• Deci, E. L., & Ryan, R. M. (2000). The “what” and “why” of goal pursuits: Human needs and the self-determination of behavior. Psychological Inquiry, 11, 227–268.
  • Dingfelder, S. (2003). Creativity killers. APA Monitor, 34, 57.
  • Donaldson, S. I., & Ko, I. (2010). Positive organizational psychology, behavior, and scholarship: A review of the emerging literature and evidence base. Journal of Positive Psychology, 5, 177–191.
  • Donaldson, S. I., Csikszentmihalyi, M., & Nakamura, J. (2011). Applied Positive Psychology: Improving Everyday Life, Health, Schools, Work, and Society. New York, NY: Rutledge.
  • Dunn, R., & Dunn, K. (2005). Thirty-five years of research on perceptual strengths. The Clearing House, 78, 273–276.
  • Dunn, R., & Dunn, K. (2008). Teaching to at-risk students’ learning styles: Solutions based on international research. Insights on Learning Disabilities: From Prevailing Theories to Validated Practices, 5, 89–101.
  • Elliot, A. J., & Dweck, C. S. (2005). Handbook of competence and motivation. New York: Guilford Press.
  • Frankl, V. E. (1985). Man’s search for meaning: Revised and updated. New York: Washington Square
  • Fredrickson, B. L. (1998). What good are positive emotions? Review of General Psychology, 2, 300–319.
  • Fredrickson, B. L. (2001). The role of positive emotions in positive psychology: The broaden-and-build theory of positive emotions. American Psychologist, 56, 218–226.
  • Fredrickson, B. L. (2009). Positivity: Groundbreaking research reveals how to embrace the hidden strength of positive emotions, overcome negativity, and thrive. New York: Crown.
  • Fredrickson, B. L., & Losada, M. (2005). Positive affect and the complex dynamics of human flourishing. American Psychologist, 60, 678–686.
  • Frey, B. S., & Stutzer, A. (2002). Happiness and economics: How the economy and institutions affect human well-being. Princeton, NJ: Princeton University Press.
  • Gallup (2002, November 7). Survey on trust. Report on trust for the World Economic Forum, New York.
  • Gardner, H. (1999). The disciplined mind. New York: Simon & Schuster.
  • Gardner, H. (2000). Intelligence reframed. New York: Basic Books.
  • GFK (2003). Trust levels: Much room for improvement. Retrieved December 25, 2009, from www.gfk.hr/press_en/trust.htm
  • Ghoshal, S. (2005). Bad management theories are destroying good management practices. Academy of Management Learning and Education, 4, 75–91.
  • GlobeScan (2005, December 15). GlobeScan report on issues and reputation. Report on trust for the World Economic Forum, Davos, Switzerland.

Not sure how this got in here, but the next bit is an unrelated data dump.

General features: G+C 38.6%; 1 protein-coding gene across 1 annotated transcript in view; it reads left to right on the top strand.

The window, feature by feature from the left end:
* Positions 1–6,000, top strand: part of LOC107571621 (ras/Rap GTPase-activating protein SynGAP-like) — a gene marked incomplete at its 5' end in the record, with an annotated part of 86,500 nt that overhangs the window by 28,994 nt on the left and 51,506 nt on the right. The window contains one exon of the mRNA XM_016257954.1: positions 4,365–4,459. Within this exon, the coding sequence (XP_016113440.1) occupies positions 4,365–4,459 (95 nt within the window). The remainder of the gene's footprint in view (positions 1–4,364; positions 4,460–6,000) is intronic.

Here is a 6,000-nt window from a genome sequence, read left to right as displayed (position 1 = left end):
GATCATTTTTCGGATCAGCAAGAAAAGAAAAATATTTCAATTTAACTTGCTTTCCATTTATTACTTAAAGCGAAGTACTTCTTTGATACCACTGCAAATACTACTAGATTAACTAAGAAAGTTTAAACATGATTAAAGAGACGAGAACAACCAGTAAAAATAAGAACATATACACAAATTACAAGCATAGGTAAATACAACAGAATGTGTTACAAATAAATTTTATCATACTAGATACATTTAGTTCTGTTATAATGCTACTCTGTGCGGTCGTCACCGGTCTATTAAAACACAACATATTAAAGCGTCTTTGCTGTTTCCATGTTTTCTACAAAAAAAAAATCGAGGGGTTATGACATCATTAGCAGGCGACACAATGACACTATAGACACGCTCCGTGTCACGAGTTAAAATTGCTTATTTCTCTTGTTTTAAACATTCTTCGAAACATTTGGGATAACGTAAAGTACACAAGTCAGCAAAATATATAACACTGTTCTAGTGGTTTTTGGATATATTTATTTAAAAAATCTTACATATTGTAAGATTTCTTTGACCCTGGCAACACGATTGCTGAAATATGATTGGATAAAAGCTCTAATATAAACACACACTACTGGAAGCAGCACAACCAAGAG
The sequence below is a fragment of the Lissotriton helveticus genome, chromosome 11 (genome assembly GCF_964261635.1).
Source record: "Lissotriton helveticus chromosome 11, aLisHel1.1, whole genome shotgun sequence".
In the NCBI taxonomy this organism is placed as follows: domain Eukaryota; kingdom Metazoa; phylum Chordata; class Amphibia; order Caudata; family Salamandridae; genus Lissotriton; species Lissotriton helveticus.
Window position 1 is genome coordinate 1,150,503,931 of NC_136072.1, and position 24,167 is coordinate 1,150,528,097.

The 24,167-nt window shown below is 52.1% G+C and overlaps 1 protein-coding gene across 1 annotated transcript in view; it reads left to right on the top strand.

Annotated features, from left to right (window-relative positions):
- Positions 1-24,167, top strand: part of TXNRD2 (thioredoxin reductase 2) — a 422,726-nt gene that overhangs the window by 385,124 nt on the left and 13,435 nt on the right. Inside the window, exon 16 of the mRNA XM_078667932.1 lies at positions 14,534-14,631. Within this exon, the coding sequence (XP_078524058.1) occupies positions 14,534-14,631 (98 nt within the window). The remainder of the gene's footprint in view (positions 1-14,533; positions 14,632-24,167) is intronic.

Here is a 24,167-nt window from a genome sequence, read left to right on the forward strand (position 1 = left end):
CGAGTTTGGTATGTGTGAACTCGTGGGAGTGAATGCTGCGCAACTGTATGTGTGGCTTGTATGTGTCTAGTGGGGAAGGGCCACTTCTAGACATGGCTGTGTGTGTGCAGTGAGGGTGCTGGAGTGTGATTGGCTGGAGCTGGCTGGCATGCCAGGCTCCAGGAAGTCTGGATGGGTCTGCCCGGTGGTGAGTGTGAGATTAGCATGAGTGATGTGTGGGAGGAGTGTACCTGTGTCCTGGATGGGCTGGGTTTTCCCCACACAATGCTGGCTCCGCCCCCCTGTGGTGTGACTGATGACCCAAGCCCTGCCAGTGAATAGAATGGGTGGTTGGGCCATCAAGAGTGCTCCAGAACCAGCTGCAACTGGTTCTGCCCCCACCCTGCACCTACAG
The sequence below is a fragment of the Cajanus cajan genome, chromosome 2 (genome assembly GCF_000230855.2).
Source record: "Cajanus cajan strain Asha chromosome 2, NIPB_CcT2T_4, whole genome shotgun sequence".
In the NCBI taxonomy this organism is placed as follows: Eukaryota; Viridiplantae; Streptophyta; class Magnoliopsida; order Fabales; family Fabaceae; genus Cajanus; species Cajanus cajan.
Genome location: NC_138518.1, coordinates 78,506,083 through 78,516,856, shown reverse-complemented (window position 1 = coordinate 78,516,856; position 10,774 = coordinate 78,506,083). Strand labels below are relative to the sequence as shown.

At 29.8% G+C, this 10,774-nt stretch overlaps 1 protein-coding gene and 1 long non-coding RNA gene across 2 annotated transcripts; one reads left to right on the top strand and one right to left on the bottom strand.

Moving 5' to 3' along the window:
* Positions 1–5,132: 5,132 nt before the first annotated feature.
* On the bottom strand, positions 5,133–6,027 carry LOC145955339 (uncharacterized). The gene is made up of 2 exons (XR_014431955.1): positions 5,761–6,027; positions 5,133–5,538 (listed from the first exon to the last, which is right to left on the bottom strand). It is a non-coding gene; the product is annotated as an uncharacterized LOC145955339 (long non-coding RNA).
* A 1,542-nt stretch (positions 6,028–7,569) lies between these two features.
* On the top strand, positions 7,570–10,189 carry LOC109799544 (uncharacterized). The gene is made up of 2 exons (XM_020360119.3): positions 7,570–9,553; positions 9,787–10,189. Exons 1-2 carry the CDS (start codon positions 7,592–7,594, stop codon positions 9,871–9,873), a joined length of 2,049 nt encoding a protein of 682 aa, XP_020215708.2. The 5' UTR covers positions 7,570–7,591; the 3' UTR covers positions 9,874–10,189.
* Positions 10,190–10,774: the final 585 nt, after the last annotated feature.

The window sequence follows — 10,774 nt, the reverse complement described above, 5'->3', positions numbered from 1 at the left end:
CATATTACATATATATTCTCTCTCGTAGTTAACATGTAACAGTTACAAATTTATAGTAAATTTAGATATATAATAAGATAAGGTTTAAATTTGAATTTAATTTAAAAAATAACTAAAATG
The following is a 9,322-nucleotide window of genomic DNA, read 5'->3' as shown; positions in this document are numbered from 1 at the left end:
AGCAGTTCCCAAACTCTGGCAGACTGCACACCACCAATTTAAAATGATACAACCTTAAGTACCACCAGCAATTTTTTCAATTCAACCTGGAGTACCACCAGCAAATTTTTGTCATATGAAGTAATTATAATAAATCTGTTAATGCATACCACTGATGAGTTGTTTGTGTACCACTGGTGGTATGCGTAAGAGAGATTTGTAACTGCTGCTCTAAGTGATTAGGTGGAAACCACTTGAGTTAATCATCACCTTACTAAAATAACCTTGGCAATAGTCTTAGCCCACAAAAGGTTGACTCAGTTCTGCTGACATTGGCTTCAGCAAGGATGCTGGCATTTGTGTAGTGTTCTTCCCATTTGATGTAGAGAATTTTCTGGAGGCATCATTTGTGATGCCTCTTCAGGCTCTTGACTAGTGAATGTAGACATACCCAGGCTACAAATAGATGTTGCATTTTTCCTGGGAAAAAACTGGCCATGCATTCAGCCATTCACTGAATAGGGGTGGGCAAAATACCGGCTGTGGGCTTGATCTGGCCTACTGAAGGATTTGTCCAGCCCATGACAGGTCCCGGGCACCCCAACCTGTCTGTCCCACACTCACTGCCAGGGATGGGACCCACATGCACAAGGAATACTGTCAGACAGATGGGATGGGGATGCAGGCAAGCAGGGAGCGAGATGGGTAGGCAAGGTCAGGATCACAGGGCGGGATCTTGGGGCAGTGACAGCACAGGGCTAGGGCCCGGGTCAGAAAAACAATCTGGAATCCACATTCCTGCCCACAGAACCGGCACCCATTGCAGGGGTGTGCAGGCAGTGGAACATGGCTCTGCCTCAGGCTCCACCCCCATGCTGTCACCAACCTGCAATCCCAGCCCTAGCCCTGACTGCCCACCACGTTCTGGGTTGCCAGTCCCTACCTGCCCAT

• Gopnik, A., Meltzoff, A. N., & Kuhl, P. (2001). The scientist in the crib. New York: Harper Collins.
  • Grigorenko, E. L., Jarvin, L., & Sternberg, R. J. (2002). School-based tests of the triarchic theory of intelligence: Three settings, three samples, three syllabi. Contemporary Educational Psychology 27, 167–208.
  • Harter, S. (1978). Effectance motivation reconsidered: Toward a developmental model. Human Development, 1, 661–669.
  • Hauser, M. (2006). Moral minds: How nature designed our universal sense of right and wrong. New York: Ecco.
  • Houston, S. (2006). Making use of positive psychology in residential child care. In D. Iwaniec (Ed.), The child’s journey through care: Placement stability, care planning, and achieving permanency (pp. 183–200). Hoboken, NJ: John Wiley & Sons.
  • Institute of Medicine (U.S.), Committee on Health and Behavior: Research, Practice and Policy (2001). Health and behavior: The interplay of biological, behavioral, and societal influences. New York: National Academy Press.
  • Joy, B. (2000). Why the future doesn’t need us. Wired Magazine, 4, 1–11.
  • Kahneman, D. (2008). Graenser for rationel tænkning i forbindelse med vurderinger og valg. In J. Lyhne & H. H. Knoop (Eds.), Positiv psykologi: Positiv pædagogik (pp. 139–188).
  • Copenhagen: Dansk Psykologisk Forlag.
  • Kashdan, T. (2009). Curiosity: Discover the missing ingredient to a fulfilling life. New York: William Morrow.
  • Kauffman, S. A. (2000). Investigations. New York: Oxford University Press.
  • Knoop, H. H. (2002). Play, learning and creativity: Why happy children are better learners. Copenhagen: Aschehoug.
  • Knoop, H. H. (2005): Kompleksitet: Voksende orden ingen helt forstår. Kognition & Pædagogik, 57, 6–24.
  • Knoop, H. H. (2007a). Control and responsibility: A Danish perspective on leadership. In H. Gardner (Ed.), Responsibility at work (pp. 221–245). San Francisco: Jossey-Bass.
  • Knoop, H. H. (2007b). Wise creativity and creative wisdom. In A. Craft, H. Gardner, & G. Claxton (Eds.), Creativity and wisdom in education (pp. 119–132). London: Sage Publications.
  • Knoop, H. H. (2008). Folkeskolen år 2025. Copenhagen: Folkeskolen.
  • Knoop, H. H., & Lyhne, J. (2005). Et nyt læringslandskab: Flow, intelligens og det gode laeringsmiljø. Copenhagen: Dansk Psykologisk Forlag.
  • Kolb, D. (1984). Experiential learning: Experience as the source of learning and development. Englewood Cliffs, NJ: Prentice Hall.
  • Kurzweil, R. (2006). The singularity is near: When humans transcend biology. London: Viking Penguin.
  • Linley, A. (2008). Average to A+: Realising strengths in yourself and others. Warwick, UK: CAPP Press.
  • Linley, A., & Joseph, S. (2004). Positive psychology in practice. Hoboken, NJ: John Wiley & Sons.
  • Lomas, T., Hefferon, K., & Ivtzan, I. (2014). Applied Positive Psychology: Integrated Positive Practice. London, UK: SAGE Publications Ltd.
  • Lyhne, J., & Knoop, H. H. (2008). Positiv psykologi: Positiv Pædagogik. Copenhagen: Dansk Psykologisk Forlag.
  • Massimini, F., & Delle Fave, A. (1991). Religion and cultural evolution. Zygon, 16, 27–48.
  • Myers, D. G. (1993). The pursuit of happiness. New York: Avon.
  • Nakamura, J. (1988). Optimal experience and the uses of talent. In M. Csikszentmihalyi & I. Csikszentmihalyi (Eds.), Optimal experience: Psychological studies of flow in consciousness (pp. 319–326). New York